Author Topic: Tracking Wars  (Read 38 times)


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Tracking Wars
« on: June 13, 2022, 07:07:46 pm »
The Tracking Wars
State Reform
Meets School Policy

Tom Loveless

Brookings Institution Press 1998

I was expecting that Tom Loveless would have been a parent of a child in the Gifted Program. It is usually they who are the most adamant about defending tracking. So I was expecting I would be reading the suburban real estate section of the news paper.

But no, Loveless taught for 9 years in CA public schools. Then he went to U Chicago to do a doctorate. The work for this book started with his thesis.

As Loveless explains, the Anti-Tracking Movement started in CA and MA, and a little bit in NV and MD. And it was mostly because of the Jeannie Oakes book, Keeping Track (1985), and also because of Annie Wheelock in MA.

I talk about reading the Oakes book before.

Other Loveless books?

Yes, about Math scores.

Loveless also invoked the work of this John Kingdon, to explain how untracking became such a political issue:

Agendas, alternatives, and public policies / John W. Kingdon. (1995)

Basically decades after Brown v Board we still have this racial achievement gap.

And so there was a hunt for the cause and it looked like the cause was school tracking. This was mainly coming from Jeannie Oakes and her UCLA mentors.

And yes, decades ago tracking was done by IQ tests and it was quite racially driven. But this is not the case today.

And going back to the 19th century, organized labor originally opposed having vocational programs in high schools.

By the 1890's though organized labor changed positions. They were strongly committed to having vocational programs in high schools, as they have remained ever since.

They'd seen the rise private trade schools, and they did not want support siphoned away from the public schools. They say the public schools as the best opportunity for economic advancement for their own children.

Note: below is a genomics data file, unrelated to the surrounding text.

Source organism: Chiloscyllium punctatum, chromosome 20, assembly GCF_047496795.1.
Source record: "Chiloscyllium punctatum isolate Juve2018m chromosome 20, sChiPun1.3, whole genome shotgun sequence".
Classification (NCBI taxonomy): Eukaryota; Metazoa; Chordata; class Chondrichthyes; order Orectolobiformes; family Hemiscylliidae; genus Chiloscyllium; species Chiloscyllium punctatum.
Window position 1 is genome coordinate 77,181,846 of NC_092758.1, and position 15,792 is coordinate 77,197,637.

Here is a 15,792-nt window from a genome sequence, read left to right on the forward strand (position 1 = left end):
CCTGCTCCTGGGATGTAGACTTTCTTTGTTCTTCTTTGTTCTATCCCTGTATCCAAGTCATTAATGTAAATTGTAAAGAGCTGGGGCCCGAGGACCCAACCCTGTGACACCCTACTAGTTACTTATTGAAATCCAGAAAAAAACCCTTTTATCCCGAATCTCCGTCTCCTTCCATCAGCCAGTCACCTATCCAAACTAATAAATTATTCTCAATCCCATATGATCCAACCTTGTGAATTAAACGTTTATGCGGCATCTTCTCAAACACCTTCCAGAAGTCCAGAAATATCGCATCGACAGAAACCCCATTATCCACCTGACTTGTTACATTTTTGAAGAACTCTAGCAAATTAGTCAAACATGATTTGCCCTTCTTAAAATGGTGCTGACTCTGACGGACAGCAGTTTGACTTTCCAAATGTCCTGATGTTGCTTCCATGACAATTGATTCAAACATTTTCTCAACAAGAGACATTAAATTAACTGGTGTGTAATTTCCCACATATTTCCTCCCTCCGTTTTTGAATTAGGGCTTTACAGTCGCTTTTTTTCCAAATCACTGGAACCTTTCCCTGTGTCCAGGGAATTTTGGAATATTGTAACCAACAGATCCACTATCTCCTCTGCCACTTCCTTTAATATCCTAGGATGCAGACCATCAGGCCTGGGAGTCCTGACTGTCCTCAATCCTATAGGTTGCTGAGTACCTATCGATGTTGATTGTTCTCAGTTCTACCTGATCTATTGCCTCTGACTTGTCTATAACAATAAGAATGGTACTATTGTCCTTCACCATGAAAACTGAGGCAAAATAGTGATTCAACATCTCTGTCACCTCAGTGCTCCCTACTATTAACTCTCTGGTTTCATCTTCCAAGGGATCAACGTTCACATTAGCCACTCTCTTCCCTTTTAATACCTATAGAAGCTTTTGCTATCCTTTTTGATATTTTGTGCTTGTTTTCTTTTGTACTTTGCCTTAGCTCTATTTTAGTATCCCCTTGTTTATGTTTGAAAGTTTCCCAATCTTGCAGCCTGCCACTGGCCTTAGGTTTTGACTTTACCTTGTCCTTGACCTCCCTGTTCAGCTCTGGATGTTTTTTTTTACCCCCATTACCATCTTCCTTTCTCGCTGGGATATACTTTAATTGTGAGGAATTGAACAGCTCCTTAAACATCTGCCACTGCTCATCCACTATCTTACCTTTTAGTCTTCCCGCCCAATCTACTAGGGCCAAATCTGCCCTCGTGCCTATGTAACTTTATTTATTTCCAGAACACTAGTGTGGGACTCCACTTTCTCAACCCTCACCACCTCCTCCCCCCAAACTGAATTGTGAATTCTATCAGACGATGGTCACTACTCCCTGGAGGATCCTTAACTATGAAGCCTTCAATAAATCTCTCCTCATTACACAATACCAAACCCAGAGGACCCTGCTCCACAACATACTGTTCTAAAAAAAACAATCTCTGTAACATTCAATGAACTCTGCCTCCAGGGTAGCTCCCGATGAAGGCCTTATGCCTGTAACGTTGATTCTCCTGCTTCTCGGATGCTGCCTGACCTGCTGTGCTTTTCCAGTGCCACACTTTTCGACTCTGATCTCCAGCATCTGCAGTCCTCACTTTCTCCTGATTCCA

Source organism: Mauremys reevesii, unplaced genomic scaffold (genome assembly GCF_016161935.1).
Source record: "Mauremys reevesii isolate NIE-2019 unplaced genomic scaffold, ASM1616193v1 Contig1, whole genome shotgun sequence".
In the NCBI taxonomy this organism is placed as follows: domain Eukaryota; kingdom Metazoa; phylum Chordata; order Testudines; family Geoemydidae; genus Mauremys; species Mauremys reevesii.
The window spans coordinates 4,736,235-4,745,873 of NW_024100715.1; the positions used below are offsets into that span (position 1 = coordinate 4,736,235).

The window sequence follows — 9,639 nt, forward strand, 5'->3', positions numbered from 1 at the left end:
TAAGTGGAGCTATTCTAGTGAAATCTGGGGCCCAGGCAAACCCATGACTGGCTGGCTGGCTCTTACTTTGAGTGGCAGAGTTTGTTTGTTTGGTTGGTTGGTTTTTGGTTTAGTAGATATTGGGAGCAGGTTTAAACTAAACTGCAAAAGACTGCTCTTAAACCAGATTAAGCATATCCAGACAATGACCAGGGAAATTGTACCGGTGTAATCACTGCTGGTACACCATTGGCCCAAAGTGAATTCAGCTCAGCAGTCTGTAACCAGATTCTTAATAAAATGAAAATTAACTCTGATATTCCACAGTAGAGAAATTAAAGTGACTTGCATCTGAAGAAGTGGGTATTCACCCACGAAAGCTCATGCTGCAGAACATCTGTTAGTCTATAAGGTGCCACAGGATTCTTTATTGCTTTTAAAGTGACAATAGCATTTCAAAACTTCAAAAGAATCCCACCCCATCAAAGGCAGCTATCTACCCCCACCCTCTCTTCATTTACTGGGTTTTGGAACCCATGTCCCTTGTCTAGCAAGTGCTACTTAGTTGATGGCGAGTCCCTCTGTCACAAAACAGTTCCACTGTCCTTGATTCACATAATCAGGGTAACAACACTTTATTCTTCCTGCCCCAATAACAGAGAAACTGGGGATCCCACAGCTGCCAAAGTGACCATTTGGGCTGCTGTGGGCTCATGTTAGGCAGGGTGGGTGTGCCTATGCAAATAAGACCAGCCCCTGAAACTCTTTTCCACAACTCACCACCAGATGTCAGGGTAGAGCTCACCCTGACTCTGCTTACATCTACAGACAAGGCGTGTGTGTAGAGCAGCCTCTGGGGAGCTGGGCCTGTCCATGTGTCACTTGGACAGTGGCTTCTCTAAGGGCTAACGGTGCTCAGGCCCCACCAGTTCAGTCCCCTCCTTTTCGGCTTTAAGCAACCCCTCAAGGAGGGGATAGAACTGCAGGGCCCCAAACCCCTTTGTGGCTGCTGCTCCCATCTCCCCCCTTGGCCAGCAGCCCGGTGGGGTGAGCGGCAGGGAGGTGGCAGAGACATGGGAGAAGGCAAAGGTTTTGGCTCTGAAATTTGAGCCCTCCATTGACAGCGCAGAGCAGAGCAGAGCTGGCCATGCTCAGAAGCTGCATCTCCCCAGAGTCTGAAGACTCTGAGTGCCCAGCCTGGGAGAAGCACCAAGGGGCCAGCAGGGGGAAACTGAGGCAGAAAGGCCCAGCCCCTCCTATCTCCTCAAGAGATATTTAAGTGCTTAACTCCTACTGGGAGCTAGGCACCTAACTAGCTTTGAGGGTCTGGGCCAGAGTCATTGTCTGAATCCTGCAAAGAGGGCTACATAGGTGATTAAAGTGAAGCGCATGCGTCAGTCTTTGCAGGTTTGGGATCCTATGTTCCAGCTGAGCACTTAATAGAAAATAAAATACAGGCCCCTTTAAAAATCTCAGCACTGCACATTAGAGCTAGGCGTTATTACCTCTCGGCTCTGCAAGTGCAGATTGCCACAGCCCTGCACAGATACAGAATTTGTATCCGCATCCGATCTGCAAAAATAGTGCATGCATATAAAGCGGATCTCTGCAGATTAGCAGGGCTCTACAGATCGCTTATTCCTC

And this was before there we IQ tests!.

Now, the efforts to remove tracking have only gone so far. In urban schools you have had the most untracking, and it is the remedial programs which have most likely gotten cut. Suburban schools still have the most tracking.

The subjects most tracked, in order are:


And then English Dept's are quite receptive to untracking. It is Math where there is the most commitment to tracking.

Even Oakes talks about this, when you untrack, what you often go to are cooperative learning enviroments, and these often involve team teaching and oversize classes.

To me this sounds like stuff shown in the movies To Sir With Love and Black Board Jungle.

If you want world class knowledge, even putting aside concerns about college, these types of exercises do not do it.

And also I would say that the Gifted Movement is not supposed to mean a top track. The original idea was of some few students who really stand out. And then what is usually wanted are things like AP classes, grade acceleration, and early college entrance.

AP is like a top track, but the other stuff is not.

There was also this Middle School Movement. This was teachers who did not want jr high to be like high school. They wanted it to be more like elementary school. So they sent the 9th graders to high school, and then often they extended the lowest grade do to the 5th.

They wanted it all untracked and they wanted generally qualified teachers, not narrow subject specialization.

ANd then of the racial achievement gap, it got to an all time low in the late 80's.

BUt then it started widening again. Is this untracking or school defunding or the rise of charter schools?

Public schools are still the best for achieving equality and tracking, or at least ability grouping, is part of how this is accomplished.

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